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Maine has joined the growing list of states that prohibit discrimination based on traits associated with race, including hairstyle. Beginning August 8, 2022, the state’s employment discrimination law, which applies to employers of all sizes, will define race as including traits associated with race, including hair texture, Afro hairstyles, and protective hairstyles. Protective hairstyles include (but aren’t limited to) braids, twists, and locks.

Employers should evaluate any policies that limit hairstyles, including policies that contain indirect restrictions, such as those that require hair to be less than a certain length. If you have safety concerns, brainstorm ways to safely allow protected hairstyles. For example, employees with long hair may be able to tie it back or cover it during hazardous activities. If you (or the employee) can’t resolve a conflict between protected hairstyles and safety, we recommend consulting with an attorney before taking adverse action against the employee.

Broader Implications

Natural hairstyle discrimination laws (often called CROWN acts, which stands for Create a Respectful and Open World for Natural Hair) create legal protections so employees don’t have to change part of their racial identity for work. CROWN acts tend to focus on protecting natural hairstyles, and as a result may affect many employers’ long-standing dress and grooming policies as well as how they can legally define “professionalism.”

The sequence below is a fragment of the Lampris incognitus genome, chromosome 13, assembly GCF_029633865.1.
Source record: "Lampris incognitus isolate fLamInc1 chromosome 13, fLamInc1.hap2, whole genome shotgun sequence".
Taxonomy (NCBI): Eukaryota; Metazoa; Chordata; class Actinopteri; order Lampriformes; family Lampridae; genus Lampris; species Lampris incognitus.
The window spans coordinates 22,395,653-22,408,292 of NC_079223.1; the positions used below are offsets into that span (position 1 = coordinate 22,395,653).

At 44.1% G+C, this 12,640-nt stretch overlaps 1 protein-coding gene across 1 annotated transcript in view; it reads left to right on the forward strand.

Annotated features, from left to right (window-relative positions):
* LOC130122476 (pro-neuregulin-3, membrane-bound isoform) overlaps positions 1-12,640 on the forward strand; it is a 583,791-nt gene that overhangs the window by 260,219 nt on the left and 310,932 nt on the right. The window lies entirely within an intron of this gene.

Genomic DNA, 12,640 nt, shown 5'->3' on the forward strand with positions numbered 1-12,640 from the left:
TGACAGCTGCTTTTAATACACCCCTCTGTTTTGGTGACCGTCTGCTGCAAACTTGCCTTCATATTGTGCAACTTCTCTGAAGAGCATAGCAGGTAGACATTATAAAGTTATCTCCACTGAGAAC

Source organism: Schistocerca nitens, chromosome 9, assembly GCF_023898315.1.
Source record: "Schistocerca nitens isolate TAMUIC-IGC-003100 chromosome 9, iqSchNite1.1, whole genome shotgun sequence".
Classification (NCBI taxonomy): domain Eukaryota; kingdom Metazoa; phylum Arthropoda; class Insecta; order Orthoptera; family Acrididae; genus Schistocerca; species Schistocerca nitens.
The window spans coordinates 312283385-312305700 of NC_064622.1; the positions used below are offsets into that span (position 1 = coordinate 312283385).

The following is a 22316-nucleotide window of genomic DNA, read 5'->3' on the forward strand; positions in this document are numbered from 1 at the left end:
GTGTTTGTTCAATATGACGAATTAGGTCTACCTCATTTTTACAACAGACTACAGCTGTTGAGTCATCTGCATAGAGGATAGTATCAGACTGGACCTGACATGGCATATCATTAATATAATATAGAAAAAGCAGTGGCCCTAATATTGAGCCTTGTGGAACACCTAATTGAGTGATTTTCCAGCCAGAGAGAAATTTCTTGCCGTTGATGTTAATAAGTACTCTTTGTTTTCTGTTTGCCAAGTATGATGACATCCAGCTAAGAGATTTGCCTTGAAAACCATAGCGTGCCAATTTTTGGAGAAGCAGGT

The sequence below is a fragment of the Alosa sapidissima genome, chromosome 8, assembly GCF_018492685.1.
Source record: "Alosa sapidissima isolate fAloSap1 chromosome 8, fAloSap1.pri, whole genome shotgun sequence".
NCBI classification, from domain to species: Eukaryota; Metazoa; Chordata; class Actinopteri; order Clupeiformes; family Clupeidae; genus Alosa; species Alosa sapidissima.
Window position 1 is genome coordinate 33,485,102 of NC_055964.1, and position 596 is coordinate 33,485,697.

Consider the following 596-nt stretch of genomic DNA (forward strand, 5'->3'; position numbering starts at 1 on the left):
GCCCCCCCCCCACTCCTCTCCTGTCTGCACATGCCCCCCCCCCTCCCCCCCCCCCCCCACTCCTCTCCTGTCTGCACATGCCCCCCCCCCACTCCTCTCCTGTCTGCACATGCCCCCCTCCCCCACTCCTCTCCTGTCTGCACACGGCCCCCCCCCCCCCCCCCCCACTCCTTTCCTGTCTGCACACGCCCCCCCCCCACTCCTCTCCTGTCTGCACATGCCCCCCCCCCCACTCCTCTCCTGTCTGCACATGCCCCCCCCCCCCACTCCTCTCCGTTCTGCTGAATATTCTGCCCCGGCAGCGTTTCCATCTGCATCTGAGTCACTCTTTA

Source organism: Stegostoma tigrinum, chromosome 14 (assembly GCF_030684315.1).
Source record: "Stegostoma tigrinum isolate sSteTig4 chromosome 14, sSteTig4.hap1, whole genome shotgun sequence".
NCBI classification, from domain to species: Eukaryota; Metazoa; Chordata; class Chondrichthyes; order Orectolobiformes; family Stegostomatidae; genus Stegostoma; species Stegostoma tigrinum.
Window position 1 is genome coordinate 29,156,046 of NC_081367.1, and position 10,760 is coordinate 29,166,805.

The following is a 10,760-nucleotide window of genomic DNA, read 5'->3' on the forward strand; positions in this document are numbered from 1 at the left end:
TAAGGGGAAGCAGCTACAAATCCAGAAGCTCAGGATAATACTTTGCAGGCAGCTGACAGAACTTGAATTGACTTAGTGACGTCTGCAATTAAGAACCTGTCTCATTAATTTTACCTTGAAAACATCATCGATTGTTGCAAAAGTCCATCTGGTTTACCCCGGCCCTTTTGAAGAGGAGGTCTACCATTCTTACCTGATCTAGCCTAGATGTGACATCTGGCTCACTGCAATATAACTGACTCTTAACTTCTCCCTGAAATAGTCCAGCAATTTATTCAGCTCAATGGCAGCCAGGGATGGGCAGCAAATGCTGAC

Most states that adopt a CROWN act, including Maine, define race to potentially include any trait associated with race, not just hairstyles. This could generate broader applications of the law, such as protections for dialect and styles of dress.

Action Items

  • Review (and, if necessary, revise) your policies to ensure they don’t prohibit protected hairstyles.
  • Train managers and those involved in the hiring process to not make judgments about professionalism or cultural fit based on an employee’s hairstyle and work to ensure their own unconscious biases don’t negatively affect candidates or employees.
  • Update your Equal Employment Opportunity (EEO) policy, and any other policies that include protected classes, to make it clear that race includes traits associated with race.